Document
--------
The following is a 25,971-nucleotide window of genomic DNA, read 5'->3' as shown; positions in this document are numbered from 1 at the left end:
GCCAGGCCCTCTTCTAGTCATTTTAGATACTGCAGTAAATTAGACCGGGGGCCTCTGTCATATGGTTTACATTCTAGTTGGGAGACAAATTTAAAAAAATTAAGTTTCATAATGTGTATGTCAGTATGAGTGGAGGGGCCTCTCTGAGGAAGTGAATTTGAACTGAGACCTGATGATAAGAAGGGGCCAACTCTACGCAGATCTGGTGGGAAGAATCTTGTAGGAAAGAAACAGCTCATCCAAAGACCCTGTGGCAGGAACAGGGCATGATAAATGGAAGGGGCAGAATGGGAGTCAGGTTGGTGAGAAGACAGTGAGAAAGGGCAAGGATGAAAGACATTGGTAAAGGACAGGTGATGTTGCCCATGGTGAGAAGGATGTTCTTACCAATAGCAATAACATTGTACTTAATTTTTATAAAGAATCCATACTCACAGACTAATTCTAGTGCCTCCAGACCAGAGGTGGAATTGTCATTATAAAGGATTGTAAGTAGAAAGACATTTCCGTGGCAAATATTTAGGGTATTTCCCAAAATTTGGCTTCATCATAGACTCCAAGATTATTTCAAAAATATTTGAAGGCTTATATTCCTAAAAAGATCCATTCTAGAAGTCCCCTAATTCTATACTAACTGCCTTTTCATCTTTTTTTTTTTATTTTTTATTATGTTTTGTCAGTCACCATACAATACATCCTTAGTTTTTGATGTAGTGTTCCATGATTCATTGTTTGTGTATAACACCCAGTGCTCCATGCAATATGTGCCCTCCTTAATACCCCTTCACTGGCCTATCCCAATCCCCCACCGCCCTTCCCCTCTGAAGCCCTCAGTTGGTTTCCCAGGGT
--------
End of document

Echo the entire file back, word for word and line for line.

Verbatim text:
The following is a 25,971-nucleotide window of genomic DNA, read 5'->3' as shown; positions in this document are numbered from 1 at the left end:
GCCAGGCCCTCTTCTAGTCATTTTAGATACTGCAGTAAATTAGACCGGGGGCCTCTGTCATATGGTTTACATTCTAGTTGGGAGACAAATTTAAAAAAATTAAGTTTCATAATGTGTATGTCAGTATGAGTGGAGGGGCCTCTCTGAGGAAGTGAATTTGAACTGAGACCTGATGATAAGAAGGGGCCAACTCTACGCAGATCTGGTGGGAAGAATCTTGTAGGAAAGAAACAGCTCATCCAAAGACCCTGTGGCAGGAACAGGGCATGATAAATGGAAGGGGCAGAATGGGAGTCAGGTTGGTGAGAAGACAGTGAGAAAGGGCAAGGATGAAAGACATTGGTAAAGGACAGGTGATGTTGCCCATGGTGAGAAGGATGTTCTTACCAATAGCAATAACATTGTACTTAATTTTTATAAAGAATCCATACTCACAGACTAATTCTAGTGCCTCCAGACCAGAGGTGGAATTGTCATTATAAAGGATTGTAAGTAGAAAGACATTTCCGTGGCAAATATTTAGGGTATTTCCCAAAATTTGGCTTCATCATAGACTCCAAGATTATTTCAAAAATATTTGAAGGCTTATATTCCTAAAAAGATCCATTCTAGAAGTCCCCTAATTCTATACTAACTGCCTTTTCATCTTTTTTTTTTTATTTTTTATTATGTTTTGTCAGTCACCATACAATACATCCTTAGTTTTTGATGTAGTGTTCCATGATTCATTGTTTGTGTATAACACCCAGTGCTCCATGCAATATGTGCCCTCCTTAATACCCCTTCACTGGCCTATCCCAATCCCCCACCGCCCTTCCCCTCTGAAGCCCTCAGTTGGTTTCCCAGGGT